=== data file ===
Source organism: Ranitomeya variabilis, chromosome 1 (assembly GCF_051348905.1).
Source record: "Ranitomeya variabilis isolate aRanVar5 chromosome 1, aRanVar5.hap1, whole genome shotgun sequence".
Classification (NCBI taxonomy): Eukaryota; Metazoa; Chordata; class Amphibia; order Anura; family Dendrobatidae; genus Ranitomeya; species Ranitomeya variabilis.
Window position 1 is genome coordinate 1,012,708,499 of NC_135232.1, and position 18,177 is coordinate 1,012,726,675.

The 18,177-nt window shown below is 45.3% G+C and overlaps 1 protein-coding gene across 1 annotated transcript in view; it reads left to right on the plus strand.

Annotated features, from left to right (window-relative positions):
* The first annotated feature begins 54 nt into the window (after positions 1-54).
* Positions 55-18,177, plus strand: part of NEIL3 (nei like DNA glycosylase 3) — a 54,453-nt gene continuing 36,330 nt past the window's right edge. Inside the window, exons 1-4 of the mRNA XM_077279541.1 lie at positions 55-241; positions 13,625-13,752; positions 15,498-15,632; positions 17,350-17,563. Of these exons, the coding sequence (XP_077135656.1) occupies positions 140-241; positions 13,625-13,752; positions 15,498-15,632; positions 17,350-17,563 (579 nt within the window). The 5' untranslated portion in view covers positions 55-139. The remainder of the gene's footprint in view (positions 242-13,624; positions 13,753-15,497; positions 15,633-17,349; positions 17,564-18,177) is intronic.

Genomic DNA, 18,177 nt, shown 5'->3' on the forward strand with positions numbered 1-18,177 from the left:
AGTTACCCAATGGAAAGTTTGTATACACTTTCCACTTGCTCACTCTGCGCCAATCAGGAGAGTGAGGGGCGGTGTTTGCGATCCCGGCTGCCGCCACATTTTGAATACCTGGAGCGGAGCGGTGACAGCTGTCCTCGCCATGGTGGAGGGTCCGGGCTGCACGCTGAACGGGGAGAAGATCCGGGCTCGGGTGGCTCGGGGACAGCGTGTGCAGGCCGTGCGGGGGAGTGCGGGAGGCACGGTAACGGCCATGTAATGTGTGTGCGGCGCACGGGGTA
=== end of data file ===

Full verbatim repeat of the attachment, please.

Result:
Source organism: Ranitomeya variabilis, chromosome 1 (assembly GCF_051348905.1).
Source record: "Ranitomeya variabilis isolate aRanVar5 chromosome 1, aRanVar5.hap1, whole genome shotgun sequence".
Classification (NCBI taxonomy): Eukaryota; Metazoa; Chordata; class Amphibia; order Anura; family Dendrobatidae; genus Ranitomeya; species Ranitomeya variabilis.
Window position 1 is genome coordinate 1,012,708,499 of NC_135232.1, and position 18,177 is coordinate 1,012,726,675.

The 18,177-nt window shown below is 45.3% G+C and overlaps 1 protein-coding gene across 1 annotated transcript in view; it reads left to right on the plus strand.

Annotated features, from left to right (window-relative positions):
* The first annotated feature begins 54 nt into the window (after positions 1-54).
* Positions 55-18,177, plus strand: part of NEIL3 (nei like DNA glycosylase 3) — a 54,453-nt gene continuing 36,330 nt past the window's right edge. Inside the window, exons 1-4 of the mRNA XM_077279541.1 lie at positions 55-241; positions 13,625-13,752; positions 15,498-15,632; positions 17,350-17,563. Of these exons, the coding sequence (XP_077135656.1) occupies positions 140-241; positions 13,625-13,752; positions 15,498-15,632; positions 17,350-17,563 (579 nt within the window). The 5' untranslated portion in view covers positions 55-139. The remainder of the gene's footprint in view (positions 242-13,624; positions 13,753-15,497; positions 15,633-17,349; positions 17,564-18,177) is intronic.

Genomic DNA, 18,177 nt, shown 5'->3' on the forward strand with positions numbered 1-18,177 from the left:
AGTTACCCAATGGAAAGTTTGTATACACTTTCCACTTGCTCACTCTGCGCCAATCAGGAGAGTGAGGGGCGGTGTTTGCGATCCCGGCTGCCGCCACATTTTGAATACCTGGAGCGGAGCGGTGACAGCTGTCCTCGCCATGGTGGAGGGTCCGGGCTGCACGCTGAACGGGGAGAAGATCCGGGCTCGGGTGGCTCGGGGACAGCGTGTGCAGGCCGTGCGGGGGAGTGCGGGAGGCACGGTAACGGCCATGTAATGTGTGTGCGGCGCACGGGGTA